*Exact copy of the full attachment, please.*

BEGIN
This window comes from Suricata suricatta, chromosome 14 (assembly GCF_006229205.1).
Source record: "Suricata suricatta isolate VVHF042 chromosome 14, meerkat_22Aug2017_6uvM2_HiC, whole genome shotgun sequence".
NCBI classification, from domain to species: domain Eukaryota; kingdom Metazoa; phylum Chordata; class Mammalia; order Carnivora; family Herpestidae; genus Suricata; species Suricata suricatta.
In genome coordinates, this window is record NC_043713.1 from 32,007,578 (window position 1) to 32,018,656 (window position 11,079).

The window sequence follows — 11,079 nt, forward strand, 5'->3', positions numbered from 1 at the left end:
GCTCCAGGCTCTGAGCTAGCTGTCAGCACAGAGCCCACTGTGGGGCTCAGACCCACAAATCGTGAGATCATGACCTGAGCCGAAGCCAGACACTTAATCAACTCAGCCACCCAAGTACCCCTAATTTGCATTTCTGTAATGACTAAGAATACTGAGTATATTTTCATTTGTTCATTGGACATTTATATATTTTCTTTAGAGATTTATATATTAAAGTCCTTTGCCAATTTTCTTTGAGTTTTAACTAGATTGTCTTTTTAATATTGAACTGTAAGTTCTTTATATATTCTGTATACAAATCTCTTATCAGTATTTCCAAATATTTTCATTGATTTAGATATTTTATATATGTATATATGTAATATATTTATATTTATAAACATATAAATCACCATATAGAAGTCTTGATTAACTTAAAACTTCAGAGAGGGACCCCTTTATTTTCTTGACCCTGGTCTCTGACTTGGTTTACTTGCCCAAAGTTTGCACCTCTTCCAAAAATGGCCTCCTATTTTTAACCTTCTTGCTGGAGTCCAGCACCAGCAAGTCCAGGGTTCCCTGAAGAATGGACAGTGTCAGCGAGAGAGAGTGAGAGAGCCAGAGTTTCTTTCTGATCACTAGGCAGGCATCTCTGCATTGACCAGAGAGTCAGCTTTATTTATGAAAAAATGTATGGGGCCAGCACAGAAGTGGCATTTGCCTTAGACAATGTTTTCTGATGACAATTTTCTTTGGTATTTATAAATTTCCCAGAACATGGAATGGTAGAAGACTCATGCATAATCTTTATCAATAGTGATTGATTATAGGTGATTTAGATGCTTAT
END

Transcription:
This window comes from Suricata suricatta, chromosome 14 (assembly GCF_006229205.1).
Source record: "Suricata suricatta isolate VVHF042 chromosome 14, meerkat_22Aug2017_6uvM2_HiC, whole genome shotgun sequence".
NCBI classification, from domain to species: domain Eukaryota; kingdom Metazoa; phylum Chordata; class Mammalia; order Carnivora; family Herpestidae; genus Suricata; species Suricata suricatta.
In genome coordinates, this window is record NC_043713.1 from 32,007,578 (window position 1) to 32,018,656 (window position 11,079).

The window sequence follows — 11,079 nt, forward strand, 5'->3', positions numbered from 1 at the left end:
GCTCCAGGCTCTGAGCTAGCTGTCAGCACAGAGCCCACTGTGGGGCTCAGACCCACAAATCGTGAGATCATGACCTGAGCCGAAGCCAGACACTTAATCAACTCAGCCACCCAAGTACCCCTAATTTGCATTTCTGTAATGACTAAGAATACTGAGTATATTTTCATTTGTTCATTGGACATTTATATATTTTCTTTAGAGATTTATATATTAAAGTCCTTTGCCAATTTTCTTTGAGTTTTAACTAGATTGTCTTTTTAATATTGAACTGTAAGTTCTTTATATATTCTGTATACAAATCTCTTATCAGTATTTCCAAATATTTTCATTGATTTAGATATTTTATATATGTATATATGTAATATATTTATATTTATAAACATATAAATCACCATATAGAAGTCTTGATTAACTTAAAACTTCAGAGAGGGACCCCTTTATTTTCTTGACCCTGGTCTCTGACTTGGTTTACTTGCCCAAAGTTTGCACCTCTTCCAAAAATGGCCTCCTATTTTTAACCTTCTTGCTGGAGTCCAGCACCAGCAAGTCCAGGGTTCCCTGAAGAATGGACAGTGTCAGCGAGAGAGAGTGAGAGAGCCAGAGTTTCTTTCTGATCACTAGGCAGGCATCTCTGCATTGACCAGAGAGTCAGCTTTATTTATGAAAAAATGTATGGGGCCAGCACAGAAGTGGCATTTGCCTTAGACAATGTTTTCTGATGACAATTTTCTTTGGTATTTATAAATTTCCCAGAACATGGAATGGTAGAAGACTCATGCATAATCTTTATCAATAGTGATTGATTATAGGTGATTTAGATGCTTAT